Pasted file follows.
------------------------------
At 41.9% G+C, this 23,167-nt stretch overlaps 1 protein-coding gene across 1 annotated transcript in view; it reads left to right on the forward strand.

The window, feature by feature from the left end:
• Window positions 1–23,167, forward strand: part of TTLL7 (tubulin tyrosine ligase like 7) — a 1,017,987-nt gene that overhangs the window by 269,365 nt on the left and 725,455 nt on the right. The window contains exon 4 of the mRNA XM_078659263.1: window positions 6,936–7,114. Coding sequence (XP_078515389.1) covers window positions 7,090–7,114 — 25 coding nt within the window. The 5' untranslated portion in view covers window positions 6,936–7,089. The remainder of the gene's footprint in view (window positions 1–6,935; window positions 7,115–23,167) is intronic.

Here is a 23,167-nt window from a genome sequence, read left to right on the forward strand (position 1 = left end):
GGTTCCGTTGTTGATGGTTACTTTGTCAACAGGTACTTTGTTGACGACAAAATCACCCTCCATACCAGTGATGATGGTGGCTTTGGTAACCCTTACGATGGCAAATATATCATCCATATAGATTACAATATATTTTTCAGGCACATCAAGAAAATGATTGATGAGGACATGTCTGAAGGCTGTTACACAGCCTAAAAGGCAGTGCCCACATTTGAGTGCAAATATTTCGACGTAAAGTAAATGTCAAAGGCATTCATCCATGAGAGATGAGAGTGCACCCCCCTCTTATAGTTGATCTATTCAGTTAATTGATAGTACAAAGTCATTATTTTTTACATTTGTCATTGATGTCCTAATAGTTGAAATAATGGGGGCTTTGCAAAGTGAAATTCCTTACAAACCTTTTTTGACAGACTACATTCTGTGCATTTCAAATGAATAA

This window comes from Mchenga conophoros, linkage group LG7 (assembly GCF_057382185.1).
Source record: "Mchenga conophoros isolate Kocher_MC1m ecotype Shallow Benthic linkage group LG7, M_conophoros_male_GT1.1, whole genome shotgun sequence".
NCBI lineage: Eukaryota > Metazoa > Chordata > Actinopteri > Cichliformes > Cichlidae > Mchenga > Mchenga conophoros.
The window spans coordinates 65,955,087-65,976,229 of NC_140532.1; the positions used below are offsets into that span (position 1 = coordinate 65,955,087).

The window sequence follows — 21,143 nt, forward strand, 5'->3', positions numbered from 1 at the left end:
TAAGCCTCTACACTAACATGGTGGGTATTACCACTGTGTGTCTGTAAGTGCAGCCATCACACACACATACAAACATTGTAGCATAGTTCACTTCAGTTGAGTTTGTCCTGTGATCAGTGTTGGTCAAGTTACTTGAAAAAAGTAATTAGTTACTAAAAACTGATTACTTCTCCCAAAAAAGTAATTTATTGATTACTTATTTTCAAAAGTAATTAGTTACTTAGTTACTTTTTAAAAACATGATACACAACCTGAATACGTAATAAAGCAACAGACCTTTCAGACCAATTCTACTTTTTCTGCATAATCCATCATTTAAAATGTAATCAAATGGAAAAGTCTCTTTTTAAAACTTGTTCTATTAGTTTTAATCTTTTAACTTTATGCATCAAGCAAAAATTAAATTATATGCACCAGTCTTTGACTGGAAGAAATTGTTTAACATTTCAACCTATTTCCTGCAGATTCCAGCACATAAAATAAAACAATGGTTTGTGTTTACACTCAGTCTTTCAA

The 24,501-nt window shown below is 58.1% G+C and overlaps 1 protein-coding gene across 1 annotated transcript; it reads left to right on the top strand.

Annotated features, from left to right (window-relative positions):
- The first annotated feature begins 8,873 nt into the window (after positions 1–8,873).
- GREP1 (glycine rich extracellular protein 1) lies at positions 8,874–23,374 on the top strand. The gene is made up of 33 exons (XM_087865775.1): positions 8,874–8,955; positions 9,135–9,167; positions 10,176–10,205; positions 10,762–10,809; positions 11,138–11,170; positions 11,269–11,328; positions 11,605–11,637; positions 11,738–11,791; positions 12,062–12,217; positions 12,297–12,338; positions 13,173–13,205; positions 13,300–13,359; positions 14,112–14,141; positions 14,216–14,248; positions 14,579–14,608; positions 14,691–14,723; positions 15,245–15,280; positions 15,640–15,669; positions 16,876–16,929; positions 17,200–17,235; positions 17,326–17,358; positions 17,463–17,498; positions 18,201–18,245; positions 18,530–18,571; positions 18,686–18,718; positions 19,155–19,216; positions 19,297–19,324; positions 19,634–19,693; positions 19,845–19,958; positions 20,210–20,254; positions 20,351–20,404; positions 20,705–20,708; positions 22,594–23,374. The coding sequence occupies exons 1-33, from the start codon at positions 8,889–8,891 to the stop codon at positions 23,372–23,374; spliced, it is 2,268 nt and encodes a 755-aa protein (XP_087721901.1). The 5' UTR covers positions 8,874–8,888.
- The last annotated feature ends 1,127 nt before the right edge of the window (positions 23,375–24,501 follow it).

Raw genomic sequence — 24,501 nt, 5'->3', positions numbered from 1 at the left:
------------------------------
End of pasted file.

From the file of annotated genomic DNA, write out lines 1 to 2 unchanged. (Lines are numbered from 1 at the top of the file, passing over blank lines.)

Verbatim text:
At 41.9% G+C, this 23,167-nt stretch overlaps 1 protein-coding gene across 1 annotated transcript in view; it reads left to right on the forward strand.

The window, feature by feature from the left end: